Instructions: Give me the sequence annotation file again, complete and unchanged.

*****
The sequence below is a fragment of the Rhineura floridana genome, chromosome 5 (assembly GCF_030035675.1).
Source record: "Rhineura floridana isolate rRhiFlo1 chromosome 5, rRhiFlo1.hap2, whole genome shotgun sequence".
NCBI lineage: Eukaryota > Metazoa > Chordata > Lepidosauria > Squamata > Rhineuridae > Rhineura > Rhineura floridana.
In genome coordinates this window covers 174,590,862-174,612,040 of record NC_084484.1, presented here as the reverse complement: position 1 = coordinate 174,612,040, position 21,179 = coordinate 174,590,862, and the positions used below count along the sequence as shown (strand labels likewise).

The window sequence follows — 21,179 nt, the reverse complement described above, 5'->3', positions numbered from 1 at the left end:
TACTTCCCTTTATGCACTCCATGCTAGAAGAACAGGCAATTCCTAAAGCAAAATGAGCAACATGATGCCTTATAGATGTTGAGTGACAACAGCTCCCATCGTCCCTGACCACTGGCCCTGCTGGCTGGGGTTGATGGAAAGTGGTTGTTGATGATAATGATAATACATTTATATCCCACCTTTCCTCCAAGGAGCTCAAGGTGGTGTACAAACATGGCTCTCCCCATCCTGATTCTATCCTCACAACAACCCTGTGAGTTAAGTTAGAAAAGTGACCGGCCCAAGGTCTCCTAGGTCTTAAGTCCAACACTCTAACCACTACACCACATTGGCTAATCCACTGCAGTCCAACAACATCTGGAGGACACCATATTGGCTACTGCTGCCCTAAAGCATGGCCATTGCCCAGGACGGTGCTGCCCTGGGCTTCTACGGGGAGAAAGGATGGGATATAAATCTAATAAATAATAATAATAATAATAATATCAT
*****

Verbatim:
The sequence below is a fragment of the Rhineura floridana genome, chromosome 5 (assembly GCF_030035675.1).
Source record: "Rhineura floridana isolate rRhiFlo1 chromosome 5, rRhiFlo1.hap2, whole genome shotgun sequence".
NCBI lineage: Eukaryota > Metazoa > Chordata > Lepidosauria > Squamata > Rhineuridae > Rhineura > Rhineura floridana.
In genome coordinates this window covers 174,590,862-174,612,040 of record NC_084484.1, presented here as the reverse complement: position 1 = coordinate 174,612,040, position 21,179 = coordinate 174,590,862, and the positions used below count along the sequence as shown (strand labels likewise).

The window sequence follows — 21,179 nt, the reverse complement described above, 5'->3', positions numbered from 1 at the left end:
TACTTCCCTTTATGCACTCCATGCTAGAAGAACAGGCAATTCCTAAAGCAAAATGAGCAACATGATGCCTTATAGATGTTGAGTGACAACAGCTCCCATCGTCCCTGACCACTGGCCCTGCTGGCTGGGGTTGATGGAAAGTGGTTGTTGATGATAATGATAATACATTTATATCCCACCTTTCCTCCAAGGAGCTCAAGGTGGTGTACAAACATGGCTCTCCCCATCCTGATTCTATCCTCACAACAACCCTGTGAGTTAAGTTAGAAAAGTGACCGGCCCAAGGTCTCCTAGGTCTTAAGTCCAACACTCTAACCACTACACCACATTGGCTAATCCACTGCAGTCCAACAACATCTGGAGGACACCATATTGGCTACTGCTGCCCTAAAGCATGGCCATTGCCCAGGACGGTGCTGCCCTGGGCTTCTACGGGGAGAAAGGATGGGATATAAATCTAATAAATAATAATAATAATAATAATATCAT